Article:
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CVS snuffs out tobacco products

The chain's decision to pull tobacco products from its shelves affects smokers and non-smokers alike.
Pedestrians walk by a CVS store in San Francisco, Calif., Nov. 5, 2013.
The chain's latest announcement is arguably even more striking.

CVS Caremark pharmacies will phase out tobacco in U.S. retail stores by Oct. 1, officials announced Wednesday, saying that selling cigarettes side-by-side with medicine undermines the mission of promoting good health. The chain will lose about $2 billion in revenues annually from sales of tobacco in its 7,600 stores, but CVS Pharmacy president Helena Foulkes said it just makes sense for a firm now positioning itself as a health care company.

"It was very important to us that, as we're working with doctors and hospital systems and health plans, that they see us as an extension of their services," Foulkes said. "It's virtually impossible to be in the tobacco business when you want to be a health care partner to the health care system."
The White House soon after issued a statement from President Obama, a former smoker himself, applauding the announcement: "As one of the largest retailers and pharmacies in America, CVS Caremark sets a powerful example, and today's decision will help advance my Administration's efforts to reduce tobacco-related deaths, cancer, and heart disease, as well as bring down health care costs -- ultimately saving lives and protecting untold numbers of families from pain and heartbreak for years to come."
Sarah Kliff's report added that public health advocates hope will the CVS announcement "will become a watershed and pressure other large drug store franchises to follow suit."
And it very well might.
Annie-Rose Strasser made the case that developments like these matter, whether someone buys tobacco products or not.

CVS's decision is a big blow to already-struggling tobacco companies. Cigarette sales have been falling nationally, and are largely propped up by retail sales. Rates of smoking are also decreasing, from a high of 42 percent of Americans in the 1960s to just 21 percent of Americans today. But the negative health effects of smoking remain immutable. Smoking has killed over 20 million Americans in the last 50 years. About 400,000 people a year die from smoking-related diseases. And a report by the surgeon general predicts that 5.6 million children in the United States will die prematurely unless rates of smoking drop further. That directly impacts Americans consumers in the form of health costs. The country spends about $96 billion annually on health care related to smoking illnesses -- and about $58.3 billion of that comes from the government, meaning it's a cost passed on to taxpayers. Cessation programs like the one CVS is launching could help reverse this, though.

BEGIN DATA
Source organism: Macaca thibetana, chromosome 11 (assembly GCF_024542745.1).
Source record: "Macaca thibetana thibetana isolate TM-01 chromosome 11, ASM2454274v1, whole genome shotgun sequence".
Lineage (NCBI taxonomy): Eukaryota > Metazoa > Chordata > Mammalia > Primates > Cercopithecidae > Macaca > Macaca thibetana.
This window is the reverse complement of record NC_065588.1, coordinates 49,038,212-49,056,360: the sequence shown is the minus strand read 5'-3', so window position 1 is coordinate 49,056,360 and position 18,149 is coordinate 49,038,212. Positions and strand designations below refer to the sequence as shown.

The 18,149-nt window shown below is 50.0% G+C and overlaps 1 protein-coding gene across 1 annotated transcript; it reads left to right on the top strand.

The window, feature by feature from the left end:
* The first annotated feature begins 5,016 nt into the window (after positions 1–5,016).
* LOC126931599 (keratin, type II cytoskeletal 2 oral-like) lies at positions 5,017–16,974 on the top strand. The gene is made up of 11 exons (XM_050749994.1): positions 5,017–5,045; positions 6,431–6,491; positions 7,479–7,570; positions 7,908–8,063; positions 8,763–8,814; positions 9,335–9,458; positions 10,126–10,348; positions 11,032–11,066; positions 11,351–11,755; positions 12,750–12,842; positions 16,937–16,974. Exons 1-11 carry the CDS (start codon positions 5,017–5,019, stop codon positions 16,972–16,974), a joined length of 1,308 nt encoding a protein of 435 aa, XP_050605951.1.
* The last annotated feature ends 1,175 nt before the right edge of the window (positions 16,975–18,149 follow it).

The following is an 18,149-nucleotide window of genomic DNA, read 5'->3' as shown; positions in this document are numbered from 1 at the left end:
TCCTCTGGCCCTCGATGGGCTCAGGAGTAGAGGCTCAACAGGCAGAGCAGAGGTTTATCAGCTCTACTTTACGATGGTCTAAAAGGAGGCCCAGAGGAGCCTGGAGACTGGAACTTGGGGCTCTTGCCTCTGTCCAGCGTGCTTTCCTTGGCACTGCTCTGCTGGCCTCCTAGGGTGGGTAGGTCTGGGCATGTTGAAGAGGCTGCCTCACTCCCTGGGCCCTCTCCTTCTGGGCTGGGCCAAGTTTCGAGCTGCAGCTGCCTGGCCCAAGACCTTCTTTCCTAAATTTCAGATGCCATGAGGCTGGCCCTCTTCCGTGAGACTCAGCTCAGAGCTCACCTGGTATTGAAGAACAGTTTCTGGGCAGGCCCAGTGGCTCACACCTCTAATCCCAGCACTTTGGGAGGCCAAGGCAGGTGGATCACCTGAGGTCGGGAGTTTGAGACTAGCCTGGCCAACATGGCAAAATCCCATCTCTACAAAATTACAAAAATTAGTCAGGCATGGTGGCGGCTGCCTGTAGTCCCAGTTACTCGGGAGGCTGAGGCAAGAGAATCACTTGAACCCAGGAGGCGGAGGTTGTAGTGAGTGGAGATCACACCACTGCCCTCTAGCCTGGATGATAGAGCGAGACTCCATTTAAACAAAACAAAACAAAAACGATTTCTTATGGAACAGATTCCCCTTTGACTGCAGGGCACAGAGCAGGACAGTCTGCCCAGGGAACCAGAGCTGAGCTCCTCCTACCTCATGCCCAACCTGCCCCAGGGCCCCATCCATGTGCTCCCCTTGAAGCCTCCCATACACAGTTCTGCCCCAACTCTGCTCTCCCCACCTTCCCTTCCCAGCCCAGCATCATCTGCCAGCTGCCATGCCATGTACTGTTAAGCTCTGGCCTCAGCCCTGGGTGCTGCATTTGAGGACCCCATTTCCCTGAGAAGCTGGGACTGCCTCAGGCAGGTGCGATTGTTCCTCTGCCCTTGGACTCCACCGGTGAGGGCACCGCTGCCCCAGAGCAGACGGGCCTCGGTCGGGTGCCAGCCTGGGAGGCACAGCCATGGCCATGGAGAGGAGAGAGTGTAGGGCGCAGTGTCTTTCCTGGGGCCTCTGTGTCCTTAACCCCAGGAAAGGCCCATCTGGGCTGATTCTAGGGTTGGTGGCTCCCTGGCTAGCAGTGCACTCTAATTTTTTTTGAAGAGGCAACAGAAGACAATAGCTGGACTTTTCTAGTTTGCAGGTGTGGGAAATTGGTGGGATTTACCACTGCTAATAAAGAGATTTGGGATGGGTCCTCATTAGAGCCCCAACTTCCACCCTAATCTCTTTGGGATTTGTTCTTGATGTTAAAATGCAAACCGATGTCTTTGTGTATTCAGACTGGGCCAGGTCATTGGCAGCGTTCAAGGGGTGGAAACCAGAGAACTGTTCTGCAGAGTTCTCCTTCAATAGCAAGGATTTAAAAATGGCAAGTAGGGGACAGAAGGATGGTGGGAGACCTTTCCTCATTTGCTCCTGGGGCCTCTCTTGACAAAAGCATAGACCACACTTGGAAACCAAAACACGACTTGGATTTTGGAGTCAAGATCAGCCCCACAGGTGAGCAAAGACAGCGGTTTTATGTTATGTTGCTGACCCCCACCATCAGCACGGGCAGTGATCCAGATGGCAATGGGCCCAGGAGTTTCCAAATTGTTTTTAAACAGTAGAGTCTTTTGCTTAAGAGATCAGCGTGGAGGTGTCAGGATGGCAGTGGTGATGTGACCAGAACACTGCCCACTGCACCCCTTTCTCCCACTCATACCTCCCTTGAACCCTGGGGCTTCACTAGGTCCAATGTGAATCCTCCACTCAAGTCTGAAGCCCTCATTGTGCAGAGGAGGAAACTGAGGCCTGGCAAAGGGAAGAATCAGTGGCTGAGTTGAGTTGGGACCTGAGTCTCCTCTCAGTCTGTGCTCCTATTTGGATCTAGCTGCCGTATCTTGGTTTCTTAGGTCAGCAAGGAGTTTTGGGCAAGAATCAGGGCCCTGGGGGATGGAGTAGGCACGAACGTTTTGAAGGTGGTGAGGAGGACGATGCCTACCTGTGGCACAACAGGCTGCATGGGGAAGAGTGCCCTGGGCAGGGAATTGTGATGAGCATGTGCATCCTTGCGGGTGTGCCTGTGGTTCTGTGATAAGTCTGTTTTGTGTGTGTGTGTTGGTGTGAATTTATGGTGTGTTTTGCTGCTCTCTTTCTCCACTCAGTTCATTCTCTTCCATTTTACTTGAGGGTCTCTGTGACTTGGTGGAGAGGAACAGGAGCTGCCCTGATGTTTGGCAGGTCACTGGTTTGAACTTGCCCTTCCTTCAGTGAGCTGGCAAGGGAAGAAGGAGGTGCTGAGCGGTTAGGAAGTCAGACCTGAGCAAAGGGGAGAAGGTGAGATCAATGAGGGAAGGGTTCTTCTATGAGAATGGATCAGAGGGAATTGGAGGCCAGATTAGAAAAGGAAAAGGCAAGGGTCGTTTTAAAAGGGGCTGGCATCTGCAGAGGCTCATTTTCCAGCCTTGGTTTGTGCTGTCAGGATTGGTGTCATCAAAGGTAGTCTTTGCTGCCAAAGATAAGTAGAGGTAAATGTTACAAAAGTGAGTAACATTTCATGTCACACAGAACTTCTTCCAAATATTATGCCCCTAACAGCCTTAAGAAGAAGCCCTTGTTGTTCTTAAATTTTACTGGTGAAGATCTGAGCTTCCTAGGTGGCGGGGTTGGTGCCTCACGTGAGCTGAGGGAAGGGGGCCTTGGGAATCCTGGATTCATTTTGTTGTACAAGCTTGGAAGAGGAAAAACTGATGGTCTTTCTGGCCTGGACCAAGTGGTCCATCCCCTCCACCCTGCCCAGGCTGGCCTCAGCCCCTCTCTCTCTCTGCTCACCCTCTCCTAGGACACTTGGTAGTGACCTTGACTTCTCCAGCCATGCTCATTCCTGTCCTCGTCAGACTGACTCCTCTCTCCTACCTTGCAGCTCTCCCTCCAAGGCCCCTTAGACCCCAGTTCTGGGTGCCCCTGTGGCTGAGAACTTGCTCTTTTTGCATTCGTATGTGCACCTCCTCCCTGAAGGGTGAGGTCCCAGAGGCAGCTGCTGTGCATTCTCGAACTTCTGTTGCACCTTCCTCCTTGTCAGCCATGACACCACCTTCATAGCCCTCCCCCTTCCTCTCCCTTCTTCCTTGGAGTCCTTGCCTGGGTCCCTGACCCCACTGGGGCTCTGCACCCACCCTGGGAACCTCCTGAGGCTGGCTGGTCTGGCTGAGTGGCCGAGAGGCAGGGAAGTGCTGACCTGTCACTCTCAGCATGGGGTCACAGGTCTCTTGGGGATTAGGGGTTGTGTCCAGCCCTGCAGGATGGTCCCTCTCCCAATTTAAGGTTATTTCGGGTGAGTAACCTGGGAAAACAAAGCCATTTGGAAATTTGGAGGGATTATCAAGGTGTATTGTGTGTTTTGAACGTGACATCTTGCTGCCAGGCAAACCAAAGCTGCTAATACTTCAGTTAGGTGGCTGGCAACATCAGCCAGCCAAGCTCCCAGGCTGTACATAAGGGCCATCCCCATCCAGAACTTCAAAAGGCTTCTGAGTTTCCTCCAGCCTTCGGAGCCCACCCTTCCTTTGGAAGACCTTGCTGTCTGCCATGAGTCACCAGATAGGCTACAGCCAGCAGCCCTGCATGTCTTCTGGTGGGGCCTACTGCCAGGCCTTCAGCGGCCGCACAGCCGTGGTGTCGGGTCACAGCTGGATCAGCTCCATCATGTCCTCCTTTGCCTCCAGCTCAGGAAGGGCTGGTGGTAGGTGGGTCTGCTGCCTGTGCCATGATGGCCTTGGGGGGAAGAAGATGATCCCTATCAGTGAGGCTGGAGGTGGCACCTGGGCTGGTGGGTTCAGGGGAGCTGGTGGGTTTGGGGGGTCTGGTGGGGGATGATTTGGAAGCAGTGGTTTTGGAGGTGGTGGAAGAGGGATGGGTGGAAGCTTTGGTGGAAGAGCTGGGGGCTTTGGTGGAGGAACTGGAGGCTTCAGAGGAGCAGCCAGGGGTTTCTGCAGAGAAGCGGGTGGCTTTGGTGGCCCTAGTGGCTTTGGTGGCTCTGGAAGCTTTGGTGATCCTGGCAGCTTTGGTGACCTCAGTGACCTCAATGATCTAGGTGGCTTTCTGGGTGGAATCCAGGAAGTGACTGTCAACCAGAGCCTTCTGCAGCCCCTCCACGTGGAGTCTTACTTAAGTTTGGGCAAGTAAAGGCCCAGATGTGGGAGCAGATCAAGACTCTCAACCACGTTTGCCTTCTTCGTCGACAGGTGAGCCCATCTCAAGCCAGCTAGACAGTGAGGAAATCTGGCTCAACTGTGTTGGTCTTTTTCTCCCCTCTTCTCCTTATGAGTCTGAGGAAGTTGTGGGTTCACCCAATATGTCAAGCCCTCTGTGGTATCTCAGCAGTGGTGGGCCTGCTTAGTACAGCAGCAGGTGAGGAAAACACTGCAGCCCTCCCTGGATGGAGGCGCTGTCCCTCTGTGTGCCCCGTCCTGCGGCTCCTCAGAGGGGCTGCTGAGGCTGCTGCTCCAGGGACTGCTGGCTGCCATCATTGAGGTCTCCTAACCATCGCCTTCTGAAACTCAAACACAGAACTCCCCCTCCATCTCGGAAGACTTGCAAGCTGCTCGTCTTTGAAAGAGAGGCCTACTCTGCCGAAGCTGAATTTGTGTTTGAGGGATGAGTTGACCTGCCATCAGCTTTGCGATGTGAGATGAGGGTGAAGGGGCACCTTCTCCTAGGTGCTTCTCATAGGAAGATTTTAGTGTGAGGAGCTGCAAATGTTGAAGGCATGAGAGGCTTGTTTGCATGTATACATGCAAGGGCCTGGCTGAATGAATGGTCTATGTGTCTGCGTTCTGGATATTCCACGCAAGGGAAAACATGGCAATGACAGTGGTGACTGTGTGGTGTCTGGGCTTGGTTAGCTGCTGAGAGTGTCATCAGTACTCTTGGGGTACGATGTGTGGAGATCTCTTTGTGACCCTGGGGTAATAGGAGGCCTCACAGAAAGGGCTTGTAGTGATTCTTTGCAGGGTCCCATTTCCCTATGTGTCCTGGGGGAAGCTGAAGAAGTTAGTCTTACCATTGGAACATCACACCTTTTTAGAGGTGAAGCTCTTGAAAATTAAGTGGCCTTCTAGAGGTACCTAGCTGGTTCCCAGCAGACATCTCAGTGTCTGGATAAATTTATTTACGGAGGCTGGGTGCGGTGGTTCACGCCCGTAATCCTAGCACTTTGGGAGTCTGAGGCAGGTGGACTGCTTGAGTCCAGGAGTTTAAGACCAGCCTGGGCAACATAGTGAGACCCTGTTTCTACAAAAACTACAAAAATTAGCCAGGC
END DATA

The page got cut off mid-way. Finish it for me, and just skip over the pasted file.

For its part, Walgreens responded, "We have been evaluating this product category for some time to balance the choices our customers expect from us, with their ongoing health needs. We will continue to evaluate the choice of products our customers want, while also helping to educate them and providing smoking cessation products and alternatives that help to reduce the demand for tobacco products."